Former South Australian premier John Bannon has been remembered as someone who served with great distinction and integrity.
The state’s longest serving Labor premier was 72 when he died on Sunday, after a long battle with illness.
Family of Mr Bannon have been offered a state funeral by current premier, Jay Weatherill.
Mr Bannon served as SA leader from 1982 to 1992, winning three elections for the ALP, but stood down as premier in the wake of the State Bank collapse. He left politics at the 1993 election.
Prime Minister Malcolm Turnbull hailed Mr Bannon’s contribution to politics and public service.
“He was chairman of the expert advisory panel on reform of the federation and it was only on Thursday that we met to discuss those issues,” he said.
“He spoke with the wisdom of experience and the clarity and enthusiasm of someone totally committed to the issues of today and the challenges of tomorrow.
“Long years after his retirement from parliament, he continued to make a contribution to public service, including as director of the ABC.
“He was loved, admired and well-respected by all who worked with him.”
Mr Weatherill said Mr Bannon served with great distinction and integrity.
“I regarded John as a great friend and mentor and I am deeply saddened by his passing, as are so many of his friends and former colleagues in the South Australian parliament,” Mr Weatherill said.
After offering a state funeral, Mr Weatherill was expected to talk with the family again on Monday, when more details of the funeral arrangements should be known.
In other tributes to Mr Bannon, Federal Labor frontbencher, Kate Ellis, said his death was “such sad news”.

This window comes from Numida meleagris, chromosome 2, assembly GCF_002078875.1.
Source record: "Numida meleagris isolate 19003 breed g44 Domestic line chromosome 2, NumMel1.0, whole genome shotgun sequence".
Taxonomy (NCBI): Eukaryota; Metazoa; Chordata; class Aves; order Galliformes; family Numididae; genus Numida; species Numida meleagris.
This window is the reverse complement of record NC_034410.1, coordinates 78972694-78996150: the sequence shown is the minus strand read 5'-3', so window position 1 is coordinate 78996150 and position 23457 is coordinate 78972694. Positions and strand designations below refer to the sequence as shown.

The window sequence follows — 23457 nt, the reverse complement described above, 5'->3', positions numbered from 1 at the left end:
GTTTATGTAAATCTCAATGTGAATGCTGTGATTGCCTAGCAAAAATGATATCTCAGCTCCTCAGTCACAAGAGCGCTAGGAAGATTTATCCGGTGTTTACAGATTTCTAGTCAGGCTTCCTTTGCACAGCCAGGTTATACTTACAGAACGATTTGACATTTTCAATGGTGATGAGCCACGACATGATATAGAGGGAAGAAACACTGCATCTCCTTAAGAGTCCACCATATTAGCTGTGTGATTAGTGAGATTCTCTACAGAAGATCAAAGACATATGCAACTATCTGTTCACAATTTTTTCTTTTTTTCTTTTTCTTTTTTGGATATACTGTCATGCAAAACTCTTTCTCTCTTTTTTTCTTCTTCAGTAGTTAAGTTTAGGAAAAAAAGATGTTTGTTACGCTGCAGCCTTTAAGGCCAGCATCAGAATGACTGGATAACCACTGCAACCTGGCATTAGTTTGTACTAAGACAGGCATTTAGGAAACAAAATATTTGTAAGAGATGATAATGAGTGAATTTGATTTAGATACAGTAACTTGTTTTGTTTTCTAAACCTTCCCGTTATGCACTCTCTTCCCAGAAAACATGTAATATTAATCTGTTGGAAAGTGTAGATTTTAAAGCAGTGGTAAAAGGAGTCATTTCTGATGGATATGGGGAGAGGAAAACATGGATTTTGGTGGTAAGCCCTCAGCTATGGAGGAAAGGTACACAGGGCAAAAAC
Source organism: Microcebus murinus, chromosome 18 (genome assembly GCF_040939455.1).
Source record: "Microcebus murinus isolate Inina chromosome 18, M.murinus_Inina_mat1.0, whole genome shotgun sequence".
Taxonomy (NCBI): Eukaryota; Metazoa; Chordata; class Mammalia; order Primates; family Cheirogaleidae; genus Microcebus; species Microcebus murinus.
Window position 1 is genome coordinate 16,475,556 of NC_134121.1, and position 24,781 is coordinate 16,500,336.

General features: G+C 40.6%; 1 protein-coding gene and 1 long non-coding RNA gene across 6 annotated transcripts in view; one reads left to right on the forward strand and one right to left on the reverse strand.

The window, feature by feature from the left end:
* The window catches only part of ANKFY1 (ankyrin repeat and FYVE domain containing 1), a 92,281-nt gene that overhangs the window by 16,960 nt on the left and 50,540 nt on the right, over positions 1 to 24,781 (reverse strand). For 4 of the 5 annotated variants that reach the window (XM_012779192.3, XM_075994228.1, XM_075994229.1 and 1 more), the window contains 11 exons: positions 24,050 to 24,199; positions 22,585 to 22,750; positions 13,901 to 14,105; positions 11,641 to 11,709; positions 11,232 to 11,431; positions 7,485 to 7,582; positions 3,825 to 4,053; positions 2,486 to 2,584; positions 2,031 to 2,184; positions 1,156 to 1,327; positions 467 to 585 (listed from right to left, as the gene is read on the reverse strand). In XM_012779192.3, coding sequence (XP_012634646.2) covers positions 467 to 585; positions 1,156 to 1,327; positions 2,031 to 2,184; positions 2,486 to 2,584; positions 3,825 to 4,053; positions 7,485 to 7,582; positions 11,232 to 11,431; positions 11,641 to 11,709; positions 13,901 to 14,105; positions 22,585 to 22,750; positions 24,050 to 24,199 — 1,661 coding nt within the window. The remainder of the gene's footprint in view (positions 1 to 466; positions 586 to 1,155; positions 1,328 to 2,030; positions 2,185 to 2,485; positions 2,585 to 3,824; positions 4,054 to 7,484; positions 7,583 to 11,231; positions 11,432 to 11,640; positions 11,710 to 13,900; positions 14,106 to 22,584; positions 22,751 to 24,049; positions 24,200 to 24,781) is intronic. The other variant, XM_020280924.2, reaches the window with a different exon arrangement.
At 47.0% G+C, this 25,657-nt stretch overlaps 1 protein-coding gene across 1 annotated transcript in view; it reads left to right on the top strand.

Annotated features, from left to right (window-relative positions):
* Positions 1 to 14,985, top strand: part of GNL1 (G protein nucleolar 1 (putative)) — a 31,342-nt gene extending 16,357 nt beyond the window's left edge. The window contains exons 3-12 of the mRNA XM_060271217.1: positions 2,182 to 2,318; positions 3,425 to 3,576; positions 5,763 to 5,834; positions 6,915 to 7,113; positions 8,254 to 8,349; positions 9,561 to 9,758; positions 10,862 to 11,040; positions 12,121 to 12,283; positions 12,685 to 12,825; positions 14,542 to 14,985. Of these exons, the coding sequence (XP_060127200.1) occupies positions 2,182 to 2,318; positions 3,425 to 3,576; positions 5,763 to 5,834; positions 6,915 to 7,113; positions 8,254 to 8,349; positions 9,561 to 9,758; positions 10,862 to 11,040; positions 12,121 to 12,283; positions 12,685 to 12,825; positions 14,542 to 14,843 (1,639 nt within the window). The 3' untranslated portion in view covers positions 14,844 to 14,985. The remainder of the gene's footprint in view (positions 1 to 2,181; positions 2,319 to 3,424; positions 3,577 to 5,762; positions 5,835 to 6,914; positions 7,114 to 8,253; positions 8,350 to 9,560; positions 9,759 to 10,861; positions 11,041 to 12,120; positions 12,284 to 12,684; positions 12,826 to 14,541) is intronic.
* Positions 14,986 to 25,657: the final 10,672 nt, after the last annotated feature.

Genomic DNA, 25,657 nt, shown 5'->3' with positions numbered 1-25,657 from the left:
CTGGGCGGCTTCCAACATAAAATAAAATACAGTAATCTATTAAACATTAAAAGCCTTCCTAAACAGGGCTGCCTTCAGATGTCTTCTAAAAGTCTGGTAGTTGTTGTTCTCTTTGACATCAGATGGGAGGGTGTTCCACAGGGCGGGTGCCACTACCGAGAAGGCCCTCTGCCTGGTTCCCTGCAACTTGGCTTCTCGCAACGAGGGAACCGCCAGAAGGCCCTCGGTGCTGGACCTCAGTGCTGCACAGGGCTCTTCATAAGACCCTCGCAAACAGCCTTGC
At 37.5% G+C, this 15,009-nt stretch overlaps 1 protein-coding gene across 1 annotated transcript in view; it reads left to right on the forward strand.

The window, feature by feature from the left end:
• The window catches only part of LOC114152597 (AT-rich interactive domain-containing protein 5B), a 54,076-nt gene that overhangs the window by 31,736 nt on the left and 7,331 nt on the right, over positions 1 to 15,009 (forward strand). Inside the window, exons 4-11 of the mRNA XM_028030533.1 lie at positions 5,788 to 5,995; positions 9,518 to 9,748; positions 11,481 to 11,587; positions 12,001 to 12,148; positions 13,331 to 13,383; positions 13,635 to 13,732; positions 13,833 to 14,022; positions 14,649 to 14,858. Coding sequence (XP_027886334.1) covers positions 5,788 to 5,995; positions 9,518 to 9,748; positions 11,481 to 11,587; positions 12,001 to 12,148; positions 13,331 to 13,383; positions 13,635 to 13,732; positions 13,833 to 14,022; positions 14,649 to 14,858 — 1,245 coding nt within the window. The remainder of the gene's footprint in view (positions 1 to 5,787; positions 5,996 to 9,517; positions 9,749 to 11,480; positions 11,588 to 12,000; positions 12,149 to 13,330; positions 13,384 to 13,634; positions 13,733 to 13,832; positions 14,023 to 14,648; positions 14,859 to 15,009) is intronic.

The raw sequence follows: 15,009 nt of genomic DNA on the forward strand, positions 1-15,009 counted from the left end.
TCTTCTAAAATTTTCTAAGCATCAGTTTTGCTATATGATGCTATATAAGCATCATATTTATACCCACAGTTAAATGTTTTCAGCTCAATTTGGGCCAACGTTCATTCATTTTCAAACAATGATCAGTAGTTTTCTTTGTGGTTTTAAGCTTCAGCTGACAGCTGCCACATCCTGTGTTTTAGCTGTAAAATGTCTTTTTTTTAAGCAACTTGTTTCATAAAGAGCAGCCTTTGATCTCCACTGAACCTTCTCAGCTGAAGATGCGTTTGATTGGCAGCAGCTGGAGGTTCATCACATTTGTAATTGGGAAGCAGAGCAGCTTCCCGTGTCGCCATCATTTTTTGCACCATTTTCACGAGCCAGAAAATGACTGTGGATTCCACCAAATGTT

“I don’t think there was a single time I saw John Bannon and didn’t walk away remarking on what a truly lovely man he was,” she said.
Federal Labor Leader, Bill Shorten, called Mr Bannon a magnificent leader.
“In a state that has bred some truly great Labor men and women, John was a magnificent leader. He truly loved South Australia,” Mr Shorten said.
But one of the most heartfelt tributes came from another former SA premier, Mike Rann, who said he did not know of anyone in public life more deserving of the title “honourable”.
Such respect was earned not only by the positions he held and by the extraordinary length of his service, Mr Rann said.
“But by his character, his conduct in good time and bad times, his innate decency, his grace under immense pressure, his self effacing sense of duty and his abiding courage.”
During Mr Bannon’s time in office, Adelaide won the first submarine construction contract, won the right to stage the Formula One grand prix and established the Olympic Dam copper and uranium mine.
Mr Bannon took over as Labor Leader after the party lost the 1979 election, but served just one term in opposition before returning Labor to power in 1982 with a majority of just one seat.
He increased Labor’s majority in 1985 but retained office in 1989 only with the support of two Labor independents in a hung parliament.
Towards the end of Labor’s third term, bad lending decisions led to the collapse of the government-owned State Bank with the state government forced to provide a $3 billion bail-out.
As state treasurer, Mr Bannon was cleared of any personal wrongdoing but quit as leader and left the parliament at the 1993 election, which Labor lost in a landslide.